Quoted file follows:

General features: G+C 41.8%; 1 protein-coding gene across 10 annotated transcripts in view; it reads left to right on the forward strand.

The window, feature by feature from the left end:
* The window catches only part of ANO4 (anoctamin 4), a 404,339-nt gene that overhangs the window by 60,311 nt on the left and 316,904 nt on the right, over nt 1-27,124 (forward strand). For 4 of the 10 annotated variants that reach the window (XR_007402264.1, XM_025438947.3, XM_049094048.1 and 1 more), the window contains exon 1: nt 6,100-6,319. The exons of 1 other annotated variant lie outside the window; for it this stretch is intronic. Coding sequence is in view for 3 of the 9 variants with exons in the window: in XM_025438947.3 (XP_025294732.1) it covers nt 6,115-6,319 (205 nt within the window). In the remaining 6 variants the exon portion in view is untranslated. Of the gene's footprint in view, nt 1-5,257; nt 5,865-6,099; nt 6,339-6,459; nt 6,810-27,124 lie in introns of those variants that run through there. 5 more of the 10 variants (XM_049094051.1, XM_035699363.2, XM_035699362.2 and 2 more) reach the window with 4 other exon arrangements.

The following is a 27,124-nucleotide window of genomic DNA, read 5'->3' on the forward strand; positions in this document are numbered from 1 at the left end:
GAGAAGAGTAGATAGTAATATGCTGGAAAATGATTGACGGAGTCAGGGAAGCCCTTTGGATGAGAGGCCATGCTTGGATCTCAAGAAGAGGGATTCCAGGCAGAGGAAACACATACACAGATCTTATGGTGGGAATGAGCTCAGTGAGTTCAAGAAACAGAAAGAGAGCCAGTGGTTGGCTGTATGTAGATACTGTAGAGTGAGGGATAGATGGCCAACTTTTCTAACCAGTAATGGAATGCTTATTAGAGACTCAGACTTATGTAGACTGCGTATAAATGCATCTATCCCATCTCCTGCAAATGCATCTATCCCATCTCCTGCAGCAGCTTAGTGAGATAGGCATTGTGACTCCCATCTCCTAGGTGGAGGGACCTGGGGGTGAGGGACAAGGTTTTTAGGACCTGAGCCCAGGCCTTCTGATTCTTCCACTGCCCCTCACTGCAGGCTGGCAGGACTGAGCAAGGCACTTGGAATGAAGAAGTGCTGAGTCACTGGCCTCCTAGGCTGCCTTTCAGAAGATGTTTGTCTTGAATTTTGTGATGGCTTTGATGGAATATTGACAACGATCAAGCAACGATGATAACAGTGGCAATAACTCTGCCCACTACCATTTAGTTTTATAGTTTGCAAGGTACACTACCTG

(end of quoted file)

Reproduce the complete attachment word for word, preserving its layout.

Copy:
General features: G+C 41.8%; 1 protein-coding gene across 10 annotated transcripts in view; it reads left to right on the forward strand.

The window, feature by feature from the left end:
* The window catches only part of ANO4 (anoctamin 4), a 404,339-nt gene that overhangs the window by 60,311 nt on the left and 316,904 nt on the right, over nt 1-27,124 (forward strand). For 4 of the 10 annotated variants that reach the window (XR_007402264.1, XM_025438947.3, XM_049094048.1 and 1 more), the window contains exon 1: nt 6,100-6,319. The exons of 1 other annotated variant lie outside the window; for it this stretch is intronic. Coding sequence is in view for 3 of the 9 variants with exons in the window: in XM_025438947.3 (XP_025294732.1) it covers nt 6,115-6,319 (205 nt within the window). In the remaining 6 variants the exon portion in view is untranslated. Of the gene's footprint in view, nt 1-5,257; nt 5,865-6,099; nt 6,339-6,459; nt 6,810-27,124 lie in introns of those variants that run through there. 5 more of the 10 variants (XM_049094051.1, XM_035699363.2, XM_035699362.2 and 2 more) reach the window with 4 other exon arrangements.

The following is a 27,124-nucleotide window of genomic DNA, read 5'->3' on the forward strand; positions in this document are numbered from 1 at the left end:
GAGAAGAGTAGATAGTAATATGCTGGAAAATGATTGACGGAGTCAGGGAAGCCCTTTGGATGAGAGGCCATGCTTGGATCTCAAGAAGAGGGATTCCAGGCAGAGGAAACACATACACAGATCTTATGGTGGGAATGAGCTCAGTGAGTTCAAGAAACAGAAAGAGAGCCAGTGGTTGGCTGTATGTAGATACTGTAGAGTGAGGGATAGATGGCCAACTTTTCTAACCAGTAATGGAATGCTTATTAGAGACTCAGACTTATGTAGACTGCGTATAAATGCATCTATCCCATCTCCTGCAAATGCATCTATCCCATCTCCTGCAGCAGCTTAGTGAGATAGGCATTGTGACTCCCATCTCCTAGGTGGAGGGACCTGGGGGTGAGGGACAAGGTTTTTAGGACCTGAGCCCAGGCCTTCTGATTCTTCCACTGCCCCTCACTGCAGGCTGGCAGGACTGAGCAAGGCACTTGGAATGAAGAAGTGCTGAGTCACTGGCCTCCTAGGCTGCCTTTCAGAAGATGTTTGTCTTGAATTTTGTGATGGCTTTGATGGAATATTGACAACGATCAAGCAACGATGATAACAGTGGCAATAACTCTGCCCACTACCATTTAGTTTTATAGTTTGCAAGGTACACTACCTG